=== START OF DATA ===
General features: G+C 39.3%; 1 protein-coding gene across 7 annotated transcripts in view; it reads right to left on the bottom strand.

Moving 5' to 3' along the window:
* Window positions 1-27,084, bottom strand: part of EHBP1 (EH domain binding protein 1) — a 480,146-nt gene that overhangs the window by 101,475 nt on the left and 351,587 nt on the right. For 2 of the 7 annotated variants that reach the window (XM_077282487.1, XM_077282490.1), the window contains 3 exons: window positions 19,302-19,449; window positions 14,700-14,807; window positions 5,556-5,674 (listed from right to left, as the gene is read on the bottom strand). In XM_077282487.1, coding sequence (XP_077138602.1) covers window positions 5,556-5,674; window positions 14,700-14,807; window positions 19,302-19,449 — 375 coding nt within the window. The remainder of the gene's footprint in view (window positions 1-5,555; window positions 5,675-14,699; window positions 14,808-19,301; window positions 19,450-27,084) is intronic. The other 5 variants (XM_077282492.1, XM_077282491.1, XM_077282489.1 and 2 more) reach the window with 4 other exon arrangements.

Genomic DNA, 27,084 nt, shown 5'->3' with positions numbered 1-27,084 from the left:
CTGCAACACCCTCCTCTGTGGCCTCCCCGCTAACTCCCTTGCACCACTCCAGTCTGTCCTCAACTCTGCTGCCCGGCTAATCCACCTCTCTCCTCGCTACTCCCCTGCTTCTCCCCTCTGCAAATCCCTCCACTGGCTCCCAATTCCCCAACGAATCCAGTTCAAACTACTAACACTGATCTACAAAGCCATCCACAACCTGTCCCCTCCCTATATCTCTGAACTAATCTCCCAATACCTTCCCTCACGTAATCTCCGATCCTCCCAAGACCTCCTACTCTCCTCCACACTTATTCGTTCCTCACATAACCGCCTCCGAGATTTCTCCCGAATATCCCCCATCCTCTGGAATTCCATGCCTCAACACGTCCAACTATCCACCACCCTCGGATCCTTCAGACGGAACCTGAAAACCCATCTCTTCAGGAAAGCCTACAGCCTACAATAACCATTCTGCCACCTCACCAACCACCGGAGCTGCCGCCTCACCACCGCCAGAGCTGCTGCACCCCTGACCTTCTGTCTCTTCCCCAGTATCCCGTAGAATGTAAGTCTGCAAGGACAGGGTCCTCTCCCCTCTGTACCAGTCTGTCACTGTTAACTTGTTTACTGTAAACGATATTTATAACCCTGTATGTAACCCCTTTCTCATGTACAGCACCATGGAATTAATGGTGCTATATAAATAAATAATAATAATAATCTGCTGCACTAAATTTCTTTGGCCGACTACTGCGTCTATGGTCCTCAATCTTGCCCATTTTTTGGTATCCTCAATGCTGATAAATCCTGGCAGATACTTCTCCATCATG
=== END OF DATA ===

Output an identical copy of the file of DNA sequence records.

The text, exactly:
General features: G+C 39.3%; 1 protein-coding gene across 7 annotated transcripts in view; it reads right to left on the bottom strand.

Moving 5' to 3' along the window:
* Window positions 1-27,084, bottom strand: part of EHBP1 (EH domain binding protein 1) — a 480,146-nt gene that overhangs the window by 101,475 nt on the left and 351,587 nt on the right. For 2 of the 7 annotated variants that reach the window (XM_077282487.1, XM_077282490.1), the window contains 3 exons: window positions 19,302-19,449; window positions 14,700-14,807; window positions 5,556-5,674 (listed from right to left, as the gene is read on the bottom strand). In XM_077282487.1, coding sequence (XP_077138602.1) covers window positions 5,556-5,674; window positions 14,700-14,807; window positions 19,302-19,449 — 375 coding nt within the window. The remainder of the gene's footprint in view (window positions 1-5,555; window positions 5,675-14,699; window positions 14,808-19,301; window positions 19,450-27,084) is intronic. The other 5 variants (XM_077282492.1, XM_077282491.1, XM_077282489.1 and 2 more) reach the window with 4 other exon arrangements.

Genomic DNA, 27,084 nt, shown 5'->3' with positions numbered 1-27,084 from the left:
CTGCAACACCCTCCTCTGTGGCCTCCCCGCTAACTCCCTTGCACCACTCCAGTCTGTCCTCAACTCTGCTGCCCGGCTAATCCACCTCTCTCCTCGCTACTCCCCTGCTTCTCCCCTCTGCAAATCCCTCCACTGGCTCCCAATTCCCCAACGAATCCAGTTCAAACTACTAACACTGATCTACAAAGCCATCCACAACCTGTCCCCTCCCTATATCTCTGAACTAATCTCCCAATACCTTCCCTCACGTAATCTCCGATCCTCCCAAGACCTCCTACTCTCCTCCACACTTATTCGTTCCTCACATAACCGCCTCCGAGATTTCTCCCGAATATCCCCCATCCTCTGGAATTCCATGCCTCAACACGTCCAACTATCCACCACCCTCGGATCCTTCAGACGGAACCTGAAAACCCATCTCTTCAGGAAAGCCTACAGCCTACAATAACCATTCTGCCACCTCACCAACCACCGGAGCTGCCGCCTCACCACCGCCAGAGCTGCTGCACCCCTGACCTTCTGTCTCTTCCCCAGTATCCCGTAGAATGTAAGTCTGCAAGGACAGGGTCCTCTCCCCTCTGTACCAGTCTGTCACTGTTAACTTGTTTACTGTAAACGATATTTATAACCCTGTATGTAACCCCTTTCTCATGTACAGCACCATGGAATTAATGGTGCTATATAAATAAATAATAATAATAATCTGCTGCACTAAATTTCTTTGGCCGACTACTGCGTCTATGGTCCTCAATCTTGCCCATTTTTTGGTATCCTCAATGCTGATAAATCCTGGCAGATACTTCTCCATCATG